Directed by Andrew Larimer Usually the movies have theater beat when it comes to special effects. However, Andrew Larimer, writer and director of Get This Lake Off My House turned the table on Tinsel Town recently. The play was performed outdoors, on a sandy cove of Lake Pontchartrain, in what was once part of the Pontchartrain Beach Amusement Park.
I arrived with my folding chair and a spray can of Off and joined the crowd, lounging on the beach. Like most of the audience, I knew Get This Lake Off My House was a comedy about Katrina. On this particular night, however, it looked like Katrina herself was going to put in an appearance. The sky was clouded over in a stormy sunset. The wind was whipping white-capped waves toward us. It was also flaying us with sand. We squinted and turned away. Some bright soul realized he could hold up a clear plastic picnic dish in front of his face to shield his ocular orbs. Others caught on. Someone else started passing out these dishes to those who had none. We must have looked like the creatures of some weird planet gathered for ritual -- which is, in fact, what we were. Lightning started streaking down in the distance. Amidst this apt turmoil, the play began.
Get This Lake Off My House is subtitled: Our Tempest. That "our" is meant to distinguish Larimer's storm from Shakespeare's. Get This Lake, in fact, careens in and out of Shakespeare's fantasy, but never gets fussy about the allusions. It toys with the Elizabethan model, the way a fun-house mirror toys with the image of whoever stands in front of it. But the play can't be bothered with the kind of elaborate mimicry required by a spoof.
In any case, the mayor of a city facing imminent destruction is a personable African-American man named Rospero (Donald Lewis). The name obviously sounds an awful lot like Prospero, the magician hero of The Tempest. Furthermore, Rospero has a lovely daughter named Miranda (Ashley Noel Jones) as does his literary ancestor. Is Rospero into necromancy? Got me on that one. But his daughter does fall for an inappropriate young swain, Ferdinand (Will Connolly), who is white.
The hurricane strikes. This is symbolically shown by a prancing dervish who tips over a small inflatable wading pond onto a miniature city made of sand. The buildings are actually just the sand molds left by pails and ice cube trays. Oh, the deluge! Oh, the destruction!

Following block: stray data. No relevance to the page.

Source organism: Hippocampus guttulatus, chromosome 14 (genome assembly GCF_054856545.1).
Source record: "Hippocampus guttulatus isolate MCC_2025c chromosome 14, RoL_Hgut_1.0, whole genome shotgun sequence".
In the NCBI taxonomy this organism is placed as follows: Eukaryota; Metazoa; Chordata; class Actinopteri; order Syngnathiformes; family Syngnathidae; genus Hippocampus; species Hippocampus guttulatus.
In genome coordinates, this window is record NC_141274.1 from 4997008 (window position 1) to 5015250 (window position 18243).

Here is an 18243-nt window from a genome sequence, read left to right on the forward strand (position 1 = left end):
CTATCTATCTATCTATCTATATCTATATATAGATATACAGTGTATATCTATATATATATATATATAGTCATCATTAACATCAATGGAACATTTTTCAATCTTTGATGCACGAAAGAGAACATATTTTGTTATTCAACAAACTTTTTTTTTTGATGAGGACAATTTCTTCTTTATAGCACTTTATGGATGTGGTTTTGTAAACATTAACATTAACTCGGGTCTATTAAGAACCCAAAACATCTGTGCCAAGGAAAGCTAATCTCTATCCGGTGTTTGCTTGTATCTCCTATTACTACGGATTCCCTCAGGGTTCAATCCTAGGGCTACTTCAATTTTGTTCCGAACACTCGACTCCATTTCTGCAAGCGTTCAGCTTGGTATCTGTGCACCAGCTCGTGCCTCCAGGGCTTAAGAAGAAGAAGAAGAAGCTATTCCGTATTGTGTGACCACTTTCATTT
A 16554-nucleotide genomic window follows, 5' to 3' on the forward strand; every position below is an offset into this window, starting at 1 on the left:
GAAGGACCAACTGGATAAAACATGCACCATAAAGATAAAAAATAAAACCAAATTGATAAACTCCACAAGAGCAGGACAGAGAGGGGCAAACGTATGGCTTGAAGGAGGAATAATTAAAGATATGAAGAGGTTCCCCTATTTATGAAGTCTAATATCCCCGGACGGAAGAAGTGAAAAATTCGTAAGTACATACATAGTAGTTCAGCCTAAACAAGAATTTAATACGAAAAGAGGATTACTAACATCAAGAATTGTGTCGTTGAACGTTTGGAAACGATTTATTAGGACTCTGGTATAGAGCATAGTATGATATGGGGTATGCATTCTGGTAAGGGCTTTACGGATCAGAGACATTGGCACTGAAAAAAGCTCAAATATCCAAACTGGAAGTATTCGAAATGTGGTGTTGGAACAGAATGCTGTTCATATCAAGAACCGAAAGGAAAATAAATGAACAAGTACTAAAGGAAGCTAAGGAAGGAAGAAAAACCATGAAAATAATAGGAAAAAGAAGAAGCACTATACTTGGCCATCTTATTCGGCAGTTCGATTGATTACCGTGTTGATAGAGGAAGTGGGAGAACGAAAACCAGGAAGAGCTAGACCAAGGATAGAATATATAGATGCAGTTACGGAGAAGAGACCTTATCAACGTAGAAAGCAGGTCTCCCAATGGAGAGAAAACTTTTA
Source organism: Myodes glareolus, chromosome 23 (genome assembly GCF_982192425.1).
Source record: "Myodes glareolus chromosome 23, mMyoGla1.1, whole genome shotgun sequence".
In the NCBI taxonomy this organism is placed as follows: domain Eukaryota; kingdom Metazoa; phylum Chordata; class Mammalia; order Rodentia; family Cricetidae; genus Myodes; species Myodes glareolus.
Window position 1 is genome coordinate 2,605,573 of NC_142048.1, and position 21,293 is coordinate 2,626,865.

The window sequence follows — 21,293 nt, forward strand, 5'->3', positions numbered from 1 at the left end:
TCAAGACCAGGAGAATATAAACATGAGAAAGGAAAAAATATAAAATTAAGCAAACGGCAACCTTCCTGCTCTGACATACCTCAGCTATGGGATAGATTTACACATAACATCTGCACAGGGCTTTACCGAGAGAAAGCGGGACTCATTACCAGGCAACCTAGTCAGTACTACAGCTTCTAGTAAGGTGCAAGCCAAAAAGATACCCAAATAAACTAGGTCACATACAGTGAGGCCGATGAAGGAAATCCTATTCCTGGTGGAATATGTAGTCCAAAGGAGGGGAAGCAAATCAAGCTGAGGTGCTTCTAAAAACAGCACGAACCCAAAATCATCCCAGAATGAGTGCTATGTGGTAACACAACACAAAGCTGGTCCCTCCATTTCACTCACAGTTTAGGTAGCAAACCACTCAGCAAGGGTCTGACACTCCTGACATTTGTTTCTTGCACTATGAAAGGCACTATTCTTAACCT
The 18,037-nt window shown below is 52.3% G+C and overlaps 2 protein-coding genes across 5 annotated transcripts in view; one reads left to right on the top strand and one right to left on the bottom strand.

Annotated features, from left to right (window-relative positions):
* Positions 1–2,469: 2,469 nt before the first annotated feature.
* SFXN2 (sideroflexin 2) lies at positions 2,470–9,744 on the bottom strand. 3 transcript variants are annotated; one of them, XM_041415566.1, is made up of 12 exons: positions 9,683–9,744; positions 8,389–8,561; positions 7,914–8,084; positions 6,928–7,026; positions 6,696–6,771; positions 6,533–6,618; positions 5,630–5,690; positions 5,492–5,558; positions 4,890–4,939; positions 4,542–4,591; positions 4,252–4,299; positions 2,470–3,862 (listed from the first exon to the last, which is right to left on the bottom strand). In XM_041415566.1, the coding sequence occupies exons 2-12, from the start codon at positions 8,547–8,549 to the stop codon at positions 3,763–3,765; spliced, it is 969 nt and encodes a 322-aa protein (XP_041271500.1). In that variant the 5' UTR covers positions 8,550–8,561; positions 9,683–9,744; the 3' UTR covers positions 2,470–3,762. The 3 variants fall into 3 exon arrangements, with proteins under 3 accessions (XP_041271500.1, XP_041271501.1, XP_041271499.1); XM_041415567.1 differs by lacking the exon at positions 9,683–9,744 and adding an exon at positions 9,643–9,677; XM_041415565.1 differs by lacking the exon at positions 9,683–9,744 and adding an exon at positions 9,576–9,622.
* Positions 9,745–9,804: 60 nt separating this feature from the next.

Meanwhile, the subplots thicken -- much in the manner of Shakespeare's drunken sailors with their moon calf, better known as Caliban. The modern low-lifes are a cop (Alex Martinez Wallace), a FEMA guy (Nick Kocher) and a parish prison inmate on the lam (James Bartelle). The island they are ensconced on is a rooftop.
Another link with the canonical Tempest is blank verse, which pops up randomly in Get This House like some sort of iambic influenza. "But suddenly all fear in me is gone," announces Miranda at one point. If you count the beats, you'll see she's speaking verse -- a verse that's almost vernacular, but also quaint and archaic. Another character wishes he and his interlocutor could "talk in that easy way as once we did." This guy has also lapsed into a heroic meter.
Of course, all the linguistic filigree is meant for fun. Get This Lake Off My House is a silly title that sets the mood of the piece. Shakespearean scholarship is about as relevant to this giddy entertainment as La Scala is to the Marx Brothers' Night At the Opera. For instance, when the scene on the rooftop has gone on long enough, the low-lifes step out of character and explain to the audience "it's not really water, it's just sand." Then, they step off the roof and exit.
The cast was game and they clearly enjoyed what they were doing (in spite of mother nature's colossal special effects). As a result, the audience enjoyed themselves as well. Faults and goofs did not seem to matter. In a way, they contributed to a freewheeling atmosphere of nonsense, with a dash of satire thrown in. Other actors included Michael Cahill, Justin Scalise, Laura Ramadei and Richard Alexander Pomes.
The NOLA project, which produced Get This Lake, is the same group that brought us The Cripple of Inishmaan last summer at NOCCA/Riverfront. That's a wide range of theater. Next up is a classic from France: The Misanthrope by Moliere at the New Orleans Museum of Art, beginning July 15.